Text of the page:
Supplementary Material for: Pharmacoeconomic Impact of Different Regimens to Prevent Cytomegalovirus Infection in Renal Transplant Recipients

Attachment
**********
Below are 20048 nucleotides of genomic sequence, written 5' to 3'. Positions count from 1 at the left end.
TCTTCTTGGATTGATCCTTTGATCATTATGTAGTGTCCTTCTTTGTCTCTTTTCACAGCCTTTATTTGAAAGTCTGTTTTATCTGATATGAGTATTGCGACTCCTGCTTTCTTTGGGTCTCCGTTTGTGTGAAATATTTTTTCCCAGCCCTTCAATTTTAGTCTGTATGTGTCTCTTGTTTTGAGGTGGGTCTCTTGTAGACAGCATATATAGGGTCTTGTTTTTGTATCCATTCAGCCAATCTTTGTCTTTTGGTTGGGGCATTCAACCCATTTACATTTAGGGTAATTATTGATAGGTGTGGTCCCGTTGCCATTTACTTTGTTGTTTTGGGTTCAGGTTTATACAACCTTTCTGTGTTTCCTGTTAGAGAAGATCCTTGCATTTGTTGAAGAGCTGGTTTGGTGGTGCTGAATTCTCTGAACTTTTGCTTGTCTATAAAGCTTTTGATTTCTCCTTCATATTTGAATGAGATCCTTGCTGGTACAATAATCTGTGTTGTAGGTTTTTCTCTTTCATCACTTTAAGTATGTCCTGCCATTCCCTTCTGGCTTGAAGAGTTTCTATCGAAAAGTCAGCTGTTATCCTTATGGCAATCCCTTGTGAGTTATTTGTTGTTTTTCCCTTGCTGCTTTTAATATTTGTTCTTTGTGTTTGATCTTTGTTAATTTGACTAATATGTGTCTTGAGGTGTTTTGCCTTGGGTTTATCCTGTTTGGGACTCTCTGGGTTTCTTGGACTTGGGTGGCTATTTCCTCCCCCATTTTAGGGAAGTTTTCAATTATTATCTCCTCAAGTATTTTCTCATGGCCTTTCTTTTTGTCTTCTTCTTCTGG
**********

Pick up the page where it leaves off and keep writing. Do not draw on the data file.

<b><i>Background:</i></b> The aim of this study was to determine the cost impact of four different strategies for prevention of cytomegalovirus (CMV) disease after renal transplantation. <b><i>Methods:</i></b> Hospitalization data and medical resource utilization data were prospectively collected alongside two randomized trials. In the first trial, the patients were randomized to 3-month prophylaxis with either oral ganciclovir (1 g t.i.d., n = 36) or valacyclovir (2 g q.i.d., n = 35), and to the control group (n = 12) managed by deferred therapy. In the second trial, the patients were randomly assigned to 3-month valacyclovir prophylaxis (n = 34) or preemptive therapy with valganciclovir (900 mg b.i.d. for a minimum of 14 days, n = 36) for significant CMV DNAemia. The cost analysis involved all real costs directly related to CMV during the first year after renal transplantation. <b><i>Results:</i></b> The mean CMV-associated costs per patient were EUR 4,581, 2,577, 4,968, and 8,050 in patients in the ganciclovir, valacyclovir, preemptive, and deferred therapy groups, respectively (p < 0.001). Valacyclovir prophylaxis was significantly less expensive than any other regimen. The cost of one episode of CMV disease was EUR 7,510 per patient. Due to excessive incidence of CMV disease, deferred therapy was the most expensive strategy (p < 0.001). <b><i>Conclusions:</i></b> Valacyclovir prophylaxis is less expensive strategy compared with any other regimen.